3rd lead added?

Hi all! 

I have had two leads for 13 years now, today for the first time a doctor mentioned possibly adding a third lead at some point. So, not replacing, but adding a lead "to the left side". Have many of you had this done, why and how did it go? The doctor seemed to think that three leads would have been better from the start since adding a lead afterwards carries a risk of infection. 




when to add the 3rd lead

by Tracey_E - 2020-11-03 10:09:47

Has your EF (function) dropped? Adding the third lead can help when function drops. Doctors vary, but my doctor is adamant that it not be added until we need it. He said he has not seen evidence that it prevents heart failure, however it can help it once it starts. A very small percentage of doctors think starting with it is the way to go but most start with 2 lead until we need more. Unless your function has dropped, or he's just talking in vague terms about the future, then I would get another opinion before considering it now. 

Every surgery carries a very small infection risk. I don't think that risk changes if the device is upgraded later vs starting with it. Honestly, I'd be a little afraid of a doctor who talks about infection like it's so common.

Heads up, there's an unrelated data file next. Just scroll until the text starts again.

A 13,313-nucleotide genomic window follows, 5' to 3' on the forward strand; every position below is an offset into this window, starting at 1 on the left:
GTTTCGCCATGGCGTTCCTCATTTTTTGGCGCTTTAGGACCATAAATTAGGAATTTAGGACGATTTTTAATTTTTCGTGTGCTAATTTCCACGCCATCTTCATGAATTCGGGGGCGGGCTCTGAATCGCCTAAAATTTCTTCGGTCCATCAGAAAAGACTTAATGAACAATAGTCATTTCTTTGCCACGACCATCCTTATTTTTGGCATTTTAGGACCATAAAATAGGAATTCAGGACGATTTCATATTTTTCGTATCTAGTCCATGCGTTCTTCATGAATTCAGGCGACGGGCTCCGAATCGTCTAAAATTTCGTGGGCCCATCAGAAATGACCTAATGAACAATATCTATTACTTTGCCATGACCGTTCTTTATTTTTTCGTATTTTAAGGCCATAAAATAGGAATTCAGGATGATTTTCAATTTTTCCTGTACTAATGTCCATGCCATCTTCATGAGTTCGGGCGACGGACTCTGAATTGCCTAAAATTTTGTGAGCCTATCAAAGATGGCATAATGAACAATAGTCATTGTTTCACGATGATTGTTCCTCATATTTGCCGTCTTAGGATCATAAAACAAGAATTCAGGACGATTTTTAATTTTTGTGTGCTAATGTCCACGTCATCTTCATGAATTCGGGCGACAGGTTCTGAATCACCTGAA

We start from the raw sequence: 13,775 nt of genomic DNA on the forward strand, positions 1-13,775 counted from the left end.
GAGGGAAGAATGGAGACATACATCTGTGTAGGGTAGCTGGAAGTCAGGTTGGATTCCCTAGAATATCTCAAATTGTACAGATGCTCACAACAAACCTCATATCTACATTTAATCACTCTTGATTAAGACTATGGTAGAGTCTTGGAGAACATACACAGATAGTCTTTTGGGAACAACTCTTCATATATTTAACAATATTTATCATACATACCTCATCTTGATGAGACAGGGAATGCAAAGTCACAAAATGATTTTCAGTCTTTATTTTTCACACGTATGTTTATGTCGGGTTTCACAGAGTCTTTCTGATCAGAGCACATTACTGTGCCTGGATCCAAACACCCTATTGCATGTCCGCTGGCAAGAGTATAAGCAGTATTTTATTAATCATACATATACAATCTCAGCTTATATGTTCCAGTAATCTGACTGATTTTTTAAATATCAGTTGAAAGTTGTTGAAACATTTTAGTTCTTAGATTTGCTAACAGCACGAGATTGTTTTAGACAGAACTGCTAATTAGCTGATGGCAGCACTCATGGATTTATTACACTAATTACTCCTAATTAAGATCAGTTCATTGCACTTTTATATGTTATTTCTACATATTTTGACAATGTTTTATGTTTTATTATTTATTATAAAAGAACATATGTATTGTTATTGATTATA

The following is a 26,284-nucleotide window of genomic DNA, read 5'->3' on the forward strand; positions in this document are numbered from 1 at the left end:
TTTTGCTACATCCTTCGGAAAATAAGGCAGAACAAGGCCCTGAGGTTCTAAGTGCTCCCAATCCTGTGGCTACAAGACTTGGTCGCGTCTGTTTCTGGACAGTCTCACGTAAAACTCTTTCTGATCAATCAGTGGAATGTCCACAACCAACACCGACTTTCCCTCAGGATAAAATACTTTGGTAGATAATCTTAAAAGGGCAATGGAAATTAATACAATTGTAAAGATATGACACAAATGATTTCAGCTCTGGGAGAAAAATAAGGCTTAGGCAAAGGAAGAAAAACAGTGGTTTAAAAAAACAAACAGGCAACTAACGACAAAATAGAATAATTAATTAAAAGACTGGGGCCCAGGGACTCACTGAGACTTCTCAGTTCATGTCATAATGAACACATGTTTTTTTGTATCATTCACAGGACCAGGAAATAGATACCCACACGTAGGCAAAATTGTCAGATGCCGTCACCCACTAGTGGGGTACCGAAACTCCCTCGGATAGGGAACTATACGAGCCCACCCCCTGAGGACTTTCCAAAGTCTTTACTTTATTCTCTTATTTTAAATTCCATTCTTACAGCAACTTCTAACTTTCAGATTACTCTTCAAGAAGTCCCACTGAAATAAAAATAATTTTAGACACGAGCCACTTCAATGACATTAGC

by pupu - 2020-11-03 10:44:54

Vague is the right word for the whole visit today. Did not know whether to laugh or cry on my way out of the clinic... Anyway, thanks for the info. I understood that a 3rd lead will be an option in the future, not right now. I was just so surprised, no one had mentioned it before. 

Third lead

by AgentX86 - 2020-11-03 21:08:15

I have no idea how the Finnish healthcare system works but if you can get your records, look for your ejection fraction EF or LVEF.  If this number is falling, it could be why he's discussing a CRT pacemaker. 


by pupu - 2020-11-04 03:01:56

It is easy to get one's own patient records, but often the notes are quite short and do not really explain much. But now that I have slept on it, I believe it was good that he mentioned the possibility so that when/if the time comes, I will have had time to adjust to the thought. My ejection fraction has gone up and down many times over the years, and if I understood correctly it should not be too bad at the moment. Thanks for the suggestion!

Qrs and r waves

by pupu - 2020-11-04 10:29:58

So I looked through my records from the last 5 years and my highest EF was 60% and lowest 37%. Latest was mentioned as 40-50 %. So that is fine, right? New thing in the notes from yesterday was QRS complex 200 ms. Also, I realized that for years now, the notes always say that R waves are not measurable. Any thoughts?


by Tracey_E - 2020-11-04 13:23:29

Ideal EF is 50-70 so you're just a little bit under that. It usually needs to be well under that before they upgrade to CRT. 


by AgentX86 - 2020-11-04 15:47:23

Do you mean that the p-waves aren't measurable? The r-wave is part (the tall positive spike) in the QRS complex and represents the ventricles contracting. The r-wave represents the atria contracting (and the difference being the AV node conduction time).